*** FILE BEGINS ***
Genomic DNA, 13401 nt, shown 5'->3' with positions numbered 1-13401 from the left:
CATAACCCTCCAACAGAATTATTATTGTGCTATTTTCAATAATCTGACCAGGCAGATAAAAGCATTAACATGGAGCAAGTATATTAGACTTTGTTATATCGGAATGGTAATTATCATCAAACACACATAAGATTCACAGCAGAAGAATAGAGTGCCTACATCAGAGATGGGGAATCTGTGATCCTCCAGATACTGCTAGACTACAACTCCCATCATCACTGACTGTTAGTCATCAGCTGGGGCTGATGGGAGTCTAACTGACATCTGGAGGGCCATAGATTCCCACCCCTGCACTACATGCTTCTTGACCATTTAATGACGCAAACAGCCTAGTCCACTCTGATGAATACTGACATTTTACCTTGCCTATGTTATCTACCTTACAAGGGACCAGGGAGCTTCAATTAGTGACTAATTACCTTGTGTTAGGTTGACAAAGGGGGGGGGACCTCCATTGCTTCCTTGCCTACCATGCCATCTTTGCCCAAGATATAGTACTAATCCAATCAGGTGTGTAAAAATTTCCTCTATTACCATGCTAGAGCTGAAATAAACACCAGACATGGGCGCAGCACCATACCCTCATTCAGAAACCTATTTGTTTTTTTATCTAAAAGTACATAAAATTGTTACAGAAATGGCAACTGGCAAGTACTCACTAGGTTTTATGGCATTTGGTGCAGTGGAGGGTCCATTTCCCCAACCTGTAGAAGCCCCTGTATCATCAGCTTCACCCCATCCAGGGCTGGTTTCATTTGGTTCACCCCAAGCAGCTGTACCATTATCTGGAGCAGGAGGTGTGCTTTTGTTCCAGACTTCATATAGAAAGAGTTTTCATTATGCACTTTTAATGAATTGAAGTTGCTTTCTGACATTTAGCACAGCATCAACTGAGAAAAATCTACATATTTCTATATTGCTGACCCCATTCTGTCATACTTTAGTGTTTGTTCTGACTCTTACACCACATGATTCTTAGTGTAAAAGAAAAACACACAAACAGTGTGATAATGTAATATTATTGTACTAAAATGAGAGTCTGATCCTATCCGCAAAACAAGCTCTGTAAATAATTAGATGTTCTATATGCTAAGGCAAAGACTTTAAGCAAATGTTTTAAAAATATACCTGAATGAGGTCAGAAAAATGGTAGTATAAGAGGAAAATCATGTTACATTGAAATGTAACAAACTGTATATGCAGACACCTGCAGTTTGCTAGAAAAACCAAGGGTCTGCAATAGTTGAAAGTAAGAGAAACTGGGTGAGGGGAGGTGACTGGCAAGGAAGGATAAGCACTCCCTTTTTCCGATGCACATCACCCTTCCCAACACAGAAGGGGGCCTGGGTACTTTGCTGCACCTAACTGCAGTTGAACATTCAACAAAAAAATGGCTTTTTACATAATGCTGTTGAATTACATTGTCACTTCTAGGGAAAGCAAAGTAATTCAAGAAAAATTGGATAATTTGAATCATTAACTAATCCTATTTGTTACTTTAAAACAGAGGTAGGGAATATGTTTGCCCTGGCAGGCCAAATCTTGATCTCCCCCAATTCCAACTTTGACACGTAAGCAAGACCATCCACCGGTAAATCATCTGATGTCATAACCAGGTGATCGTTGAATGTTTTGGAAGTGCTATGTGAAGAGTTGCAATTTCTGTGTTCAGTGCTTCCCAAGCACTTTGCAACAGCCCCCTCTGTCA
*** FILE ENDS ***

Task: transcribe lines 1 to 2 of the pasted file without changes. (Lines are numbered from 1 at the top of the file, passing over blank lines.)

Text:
Genomic DNA, 13401 nt, shown 5'->3' with positions numbered 1-13401 from the left:
CATAACCCTCCAACAGAATTATTATTGTGCTATTTTCAATAATCTGACCAGGCAGATAAAAGCATTAACATGGAGCAAGTATATTAGACTTTGTTATATCGGAATGGTAATTATCATCAAACACACATAAGATTCACAGCAGAAGAATAGAGTGCCTACATCAGAGATGGGGAATCTGTGATCCTCCAGATACTGCTAGACTACAACTCCCATCATCACTGACTGTTAGTCATCAGCTGGGGCTGATGGGAGTCTAACTGACATCTGGAGGGCCATAGATTCCCACCCCTGCACTACATGCTTCTTGACCATTTAATGACGCAAACAGCCTAGTCCACTCTGATGAATACTGACATTTTACCTTGCCTATGTTATCTACCTTACAAGGGACCAGGGAGCTTCAATTAGTGACTAATTACCTTGTGTTAGGTTGACAAAGGGGGGGGGACCTCCATTGCTTCCTTGCCTACCATGCCATCTTTGCCCAAGATATAGTACTAATCCAATCAGGTGTGTAAAAATTTCCTCTATTACCATGCTAGAGCTGAAATAAACACCAGACATGGGCGCAGCACCATACCCTCATTCAGAAACCTATTTGTTTTTTTATCTAAAAGTACATAAAATTGTTACAGAAATGGCAACTGGCAAGTACTCACTAGGTTTTATGGCATTTGGTGCAGTGGAGGGTCCATTTCCCCAACCTGTAGAAGCCCCTGTATCATCAGCTTCACCCCATCCAGGGCTGGTTTCATTTGGTTCACCCCAAGCAGCTGTACCATTATCTGGAGCAGGAGGTGTGCTTTTGTTCCAGACTTCATATAGAAAGAGTTTTCATTATGCACTTTTAATGAATTGAAGTTGCTTTCTGACATTTAGCACAGCATCAACTGAGAAAAATCTACATATTTCTATATTGCTGACCCCATTCTGTCATACTTTAGTGTTTGTTCTGACTCTTACACCACATGATTCTTAGTGTAAAAGAAAAACACACAAACAGTGTGATAATGTAATATTATTGTACTAAAATGAGAGTCTGATCCTATCCGCAAAACAAGCTCTGTAAATAATTAGATGTTCTATATGCTAAGGCAAAGACTTTAAGCAAATGTTTTAAAAATATACCTGAATGAGGTCAGAAAAATGGTAGTATAAGAGGAAAATCATGTTACATTGAAATGTAACAAACTGTATATGCAGACACCTGCAGTTTGCTAGAAAAACCAAGGGTCTGCAATAGTTGAAAGTAAGAGAAACTGGGTGAGGGGAGGTGACTGGCAAGGAAGGATAAGCACTCCCTTTTTCCGATGCACATCACCCTTCCCAACACAGAAGGGGGCCTGGGTACTTTGCTGCACCTAACTGCAGTTGAACATTCAACAAAAAAATGGCTTTTTACATAATGCTGTTGAATTACATTGTCACTTCTAGGGAAAGCAAAGTAATTCAAGAAAAATTGGATAATTTGAATCATTAACTAATCCTATTTGTTACTTTAAAACAGAGGTAGGGAATATGTTTGCCCTGGCAGGCCAAATCTTGATCTCCCCCAATTCCAACTTTGACACGTAAGCAAGACCATCCACCGGTAAATCATCTGATGTCATAACCAGGTGATCGTTGAATGTTTTGGAAGTGCTATGTGAAGAGTTGCAATTTCTGTGTTCAGTGCTTCCCAAGCACTTTGCAACAGCCCCCTCTGTCA